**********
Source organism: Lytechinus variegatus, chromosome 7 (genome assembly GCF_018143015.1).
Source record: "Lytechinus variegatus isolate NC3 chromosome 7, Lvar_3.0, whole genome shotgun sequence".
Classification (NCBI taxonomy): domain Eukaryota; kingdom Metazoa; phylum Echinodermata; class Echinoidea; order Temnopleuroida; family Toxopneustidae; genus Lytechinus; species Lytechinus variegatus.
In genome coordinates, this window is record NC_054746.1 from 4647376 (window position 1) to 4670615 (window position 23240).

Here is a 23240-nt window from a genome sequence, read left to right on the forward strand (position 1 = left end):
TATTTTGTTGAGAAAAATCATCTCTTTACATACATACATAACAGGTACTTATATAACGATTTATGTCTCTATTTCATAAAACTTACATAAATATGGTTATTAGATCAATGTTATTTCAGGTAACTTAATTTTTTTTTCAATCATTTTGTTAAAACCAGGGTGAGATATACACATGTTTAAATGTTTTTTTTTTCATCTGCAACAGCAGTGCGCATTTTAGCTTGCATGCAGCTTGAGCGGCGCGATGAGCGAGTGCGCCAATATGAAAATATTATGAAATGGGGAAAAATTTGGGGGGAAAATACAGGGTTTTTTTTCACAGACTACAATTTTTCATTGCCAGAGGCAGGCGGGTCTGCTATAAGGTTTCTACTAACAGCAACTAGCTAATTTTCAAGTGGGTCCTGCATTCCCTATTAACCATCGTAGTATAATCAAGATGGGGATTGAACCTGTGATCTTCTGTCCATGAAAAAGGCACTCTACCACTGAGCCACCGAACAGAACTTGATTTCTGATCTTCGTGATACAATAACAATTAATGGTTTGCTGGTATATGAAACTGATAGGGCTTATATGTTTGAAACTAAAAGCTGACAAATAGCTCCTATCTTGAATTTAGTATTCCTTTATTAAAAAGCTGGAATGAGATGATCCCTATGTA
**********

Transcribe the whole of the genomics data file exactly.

Source organism: Lytechinus variegatus, chromosome 7 (genome assembly GCF_018143015.1).
Source record: "Lytechinus variegatus isolate NC3 chromosome 7, Lvar_3.0, whole genome shotgun sequence".
Classification (NCBI taxonomy): domain Eukaryota; kingdom Metazoa; phylum Echinodermata; class Echinoidea; order Temnopleuroida; family Toxopneustidae; genus Lytechinus; species Lytechinus variegatus.
In genome coordinates, this window is record NC_054746.1 from 4647376 (window position 1) to 4670615 (window position 23240).

Here is a 23240-nt window from a genome sequence, read left to right on the forward strand (position 1 = left end):
TATTTTGTTGAGAAAAATCATCTCTTTACATACATACATAACAGGTACTTATATAACGATTTATGTCTCTATTTCATAAAACTTACATAAATATGGTTATTAGATCAATGTTATTTCAGGTAACTTAATTTTTTTTTCAATCATTTTGTTAAAACCAGGGTGAGATATACACATGTTTAAATGTTTTTTTTTTCATCTGCAACAGCAGTGCGCATTTTAGCTTGCATGCAGCTTGAGCGGCGCGATGAGCGAGTGCGCCAATATGAAAATATTATGAAATGGGGAAAAATTTGGGGGGAAAATACAGGGTTTTTTTTCACAGACTACAATTTTTCATTGCCAGAGGCAGGCGGGTCTGCTATAAGGTTTCTACTAACAGCAACTAGCTAATTTTCAAGTGGGTCCTGCATTCCCTATTAACCATCGTAGTATAATCAAGATGGGGATTGAACCTGTGATCTTCTGTCCATGAAAAAGGCACTCTACCACTGAGCCACCGAACAGAACTTGATTTCTGATCTTCGTGATACAATAACAATTAATGGTTTGCTGGTATATGAAACTGATAGGGCTTATATGTTTGAAACTAAAAGCTGACAAATAGCTCCTATCTTGAATTTAGTATTCCTTTATTAAAAAGCTGGAATGAGATGATCCCTATGTA